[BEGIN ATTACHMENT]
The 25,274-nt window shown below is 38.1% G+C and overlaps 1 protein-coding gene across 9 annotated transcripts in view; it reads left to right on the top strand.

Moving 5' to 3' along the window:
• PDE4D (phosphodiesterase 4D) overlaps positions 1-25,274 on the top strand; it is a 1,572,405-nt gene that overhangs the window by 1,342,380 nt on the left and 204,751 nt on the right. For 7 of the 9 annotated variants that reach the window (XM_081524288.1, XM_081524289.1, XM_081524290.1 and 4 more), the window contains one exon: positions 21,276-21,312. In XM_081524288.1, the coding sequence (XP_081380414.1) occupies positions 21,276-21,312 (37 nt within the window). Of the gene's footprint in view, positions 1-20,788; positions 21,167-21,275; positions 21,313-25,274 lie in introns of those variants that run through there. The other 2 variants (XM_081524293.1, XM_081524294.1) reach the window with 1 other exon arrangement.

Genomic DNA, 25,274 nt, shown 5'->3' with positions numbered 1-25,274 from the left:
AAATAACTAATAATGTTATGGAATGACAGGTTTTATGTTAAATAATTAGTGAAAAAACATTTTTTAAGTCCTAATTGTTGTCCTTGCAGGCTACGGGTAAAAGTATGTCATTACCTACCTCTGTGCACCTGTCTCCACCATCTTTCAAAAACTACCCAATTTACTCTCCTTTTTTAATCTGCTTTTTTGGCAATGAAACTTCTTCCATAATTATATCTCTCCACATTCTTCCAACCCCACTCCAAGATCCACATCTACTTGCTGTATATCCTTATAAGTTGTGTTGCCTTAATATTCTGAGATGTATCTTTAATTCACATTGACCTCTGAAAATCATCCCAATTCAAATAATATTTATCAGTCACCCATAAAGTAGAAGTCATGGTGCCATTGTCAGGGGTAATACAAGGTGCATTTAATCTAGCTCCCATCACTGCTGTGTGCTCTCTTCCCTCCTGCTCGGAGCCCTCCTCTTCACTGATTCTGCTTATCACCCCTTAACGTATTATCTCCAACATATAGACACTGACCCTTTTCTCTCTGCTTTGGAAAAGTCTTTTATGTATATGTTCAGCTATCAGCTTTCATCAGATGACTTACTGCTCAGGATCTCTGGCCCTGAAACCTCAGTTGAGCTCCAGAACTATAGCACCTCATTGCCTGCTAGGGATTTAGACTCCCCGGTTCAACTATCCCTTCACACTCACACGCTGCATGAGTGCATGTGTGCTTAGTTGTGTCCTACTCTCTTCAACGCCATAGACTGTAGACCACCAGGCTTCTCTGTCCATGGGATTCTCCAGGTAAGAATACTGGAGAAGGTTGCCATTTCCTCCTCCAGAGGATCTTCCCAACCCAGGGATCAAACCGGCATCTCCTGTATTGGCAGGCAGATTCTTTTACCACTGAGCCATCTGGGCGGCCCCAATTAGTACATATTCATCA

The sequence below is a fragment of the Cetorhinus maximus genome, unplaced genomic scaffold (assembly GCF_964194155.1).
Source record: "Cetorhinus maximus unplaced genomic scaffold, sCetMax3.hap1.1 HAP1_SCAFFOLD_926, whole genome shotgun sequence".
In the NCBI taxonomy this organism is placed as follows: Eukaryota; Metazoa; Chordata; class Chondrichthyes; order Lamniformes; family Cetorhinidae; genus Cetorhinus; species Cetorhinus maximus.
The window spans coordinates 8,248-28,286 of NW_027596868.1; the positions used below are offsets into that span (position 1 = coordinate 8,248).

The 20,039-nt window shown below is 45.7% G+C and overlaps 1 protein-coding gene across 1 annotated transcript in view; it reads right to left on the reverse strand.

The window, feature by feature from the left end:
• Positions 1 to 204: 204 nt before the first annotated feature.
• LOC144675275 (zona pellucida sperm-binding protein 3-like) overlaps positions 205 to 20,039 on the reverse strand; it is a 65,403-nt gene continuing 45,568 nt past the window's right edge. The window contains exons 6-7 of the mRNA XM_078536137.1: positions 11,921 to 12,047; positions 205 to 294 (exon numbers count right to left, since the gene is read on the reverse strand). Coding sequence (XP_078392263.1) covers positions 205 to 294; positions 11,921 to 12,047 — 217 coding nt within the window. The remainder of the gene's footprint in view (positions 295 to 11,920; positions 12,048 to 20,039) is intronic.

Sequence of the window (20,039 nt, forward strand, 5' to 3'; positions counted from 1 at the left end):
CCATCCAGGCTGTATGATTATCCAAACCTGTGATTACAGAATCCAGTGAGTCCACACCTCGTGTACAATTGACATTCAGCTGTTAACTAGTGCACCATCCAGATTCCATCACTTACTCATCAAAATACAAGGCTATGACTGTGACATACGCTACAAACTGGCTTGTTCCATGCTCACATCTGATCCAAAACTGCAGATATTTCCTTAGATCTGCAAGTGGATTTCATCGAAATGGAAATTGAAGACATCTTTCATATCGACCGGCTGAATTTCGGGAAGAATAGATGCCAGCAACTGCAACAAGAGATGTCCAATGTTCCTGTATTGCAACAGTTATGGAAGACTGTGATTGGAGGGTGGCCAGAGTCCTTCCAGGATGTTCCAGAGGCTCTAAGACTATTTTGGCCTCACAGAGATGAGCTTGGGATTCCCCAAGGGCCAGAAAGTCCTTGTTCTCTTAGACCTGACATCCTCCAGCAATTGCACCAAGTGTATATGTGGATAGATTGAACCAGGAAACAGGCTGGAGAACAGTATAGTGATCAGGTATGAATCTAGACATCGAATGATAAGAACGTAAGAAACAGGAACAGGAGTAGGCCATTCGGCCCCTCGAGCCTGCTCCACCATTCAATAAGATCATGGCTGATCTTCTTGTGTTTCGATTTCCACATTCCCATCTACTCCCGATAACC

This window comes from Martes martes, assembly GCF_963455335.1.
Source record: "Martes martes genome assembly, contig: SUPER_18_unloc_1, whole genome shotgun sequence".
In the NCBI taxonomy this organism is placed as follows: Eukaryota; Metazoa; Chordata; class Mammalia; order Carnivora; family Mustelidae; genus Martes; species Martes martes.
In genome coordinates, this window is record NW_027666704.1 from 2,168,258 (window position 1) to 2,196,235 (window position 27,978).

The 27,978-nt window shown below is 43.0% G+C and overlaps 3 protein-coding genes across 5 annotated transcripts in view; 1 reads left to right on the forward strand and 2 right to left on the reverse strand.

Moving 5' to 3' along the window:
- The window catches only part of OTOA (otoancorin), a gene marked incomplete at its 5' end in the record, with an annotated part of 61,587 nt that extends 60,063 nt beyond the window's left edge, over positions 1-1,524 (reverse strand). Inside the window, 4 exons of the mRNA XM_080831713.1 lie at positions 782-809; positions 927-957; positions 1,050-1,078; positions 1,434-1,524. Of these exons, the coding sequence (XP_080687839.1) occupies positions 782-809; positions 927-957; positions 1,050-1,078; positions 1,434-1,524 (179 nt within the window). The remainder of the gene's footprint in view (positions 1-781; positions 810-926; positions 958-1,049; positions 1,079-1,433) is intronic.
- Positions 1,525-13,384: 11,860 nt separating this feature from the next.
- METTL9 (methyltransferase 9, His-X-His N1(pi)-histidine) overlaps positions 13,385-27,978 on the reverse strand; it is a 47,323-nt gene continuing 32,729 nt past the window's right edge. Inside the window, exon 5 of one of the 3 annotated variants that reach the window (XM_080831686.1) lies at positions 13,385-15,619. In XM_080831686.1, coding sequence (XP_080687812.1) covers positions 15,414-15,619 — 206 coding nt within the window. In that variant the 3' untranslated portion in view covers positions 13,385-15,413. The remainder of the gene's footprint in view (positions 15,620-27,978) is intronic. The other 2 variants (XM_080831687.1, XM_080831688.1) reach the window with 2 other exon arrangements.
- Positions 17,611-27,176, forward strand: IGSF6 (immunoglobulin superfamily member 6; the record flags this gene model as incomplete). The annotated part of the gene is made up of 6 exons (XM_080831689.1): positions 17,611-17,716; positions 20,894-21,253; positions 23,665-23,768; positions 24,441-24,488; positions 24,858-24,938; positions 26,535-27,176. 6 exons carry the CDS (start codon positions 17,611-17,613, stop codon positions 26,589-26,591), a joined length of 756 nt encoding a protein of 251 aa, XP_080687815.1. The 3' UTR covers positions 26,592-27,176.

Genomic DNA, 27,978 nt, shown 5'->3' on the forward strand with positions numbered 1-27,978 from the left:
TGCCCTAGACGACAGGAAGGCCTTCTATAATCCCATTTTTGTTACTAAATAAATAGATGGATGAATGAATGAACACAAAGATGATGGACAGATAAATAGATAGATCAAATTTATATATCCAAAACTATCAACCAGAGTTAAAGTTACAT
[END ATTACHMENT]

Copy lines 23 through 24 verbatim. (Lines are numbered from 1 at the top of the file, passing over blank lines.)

- Positions 1,525-13,384: 11,860 nt separating this feature from the next.
- METTL9 (methyltransferase 9, His-X-His N1(pi)-histidine) overlaps positions 13,385-27,978 on the reverse strand; it is a 47,323-nt gene continuing 32,729 nt past the window's right edge. Inside the window, exon 5 of one of the 3 annotated variants that reach the window (XM_080831686.1) lies at positions 13,385-15,619. In XM_080831686.1, coding sequence (XP_080687812.1) covers positions 15,414-15,619 — 206 coding nt within the window. In that variant the 3' untranslated portion in view covers positions 13,385-15,413. The remainder of the gene's footprint in view (positions 15,620-27,978) is intronic. The other 2 variants (XM_080831687.1, XM_080831688.1) reach the window with 2 other exon arrangements.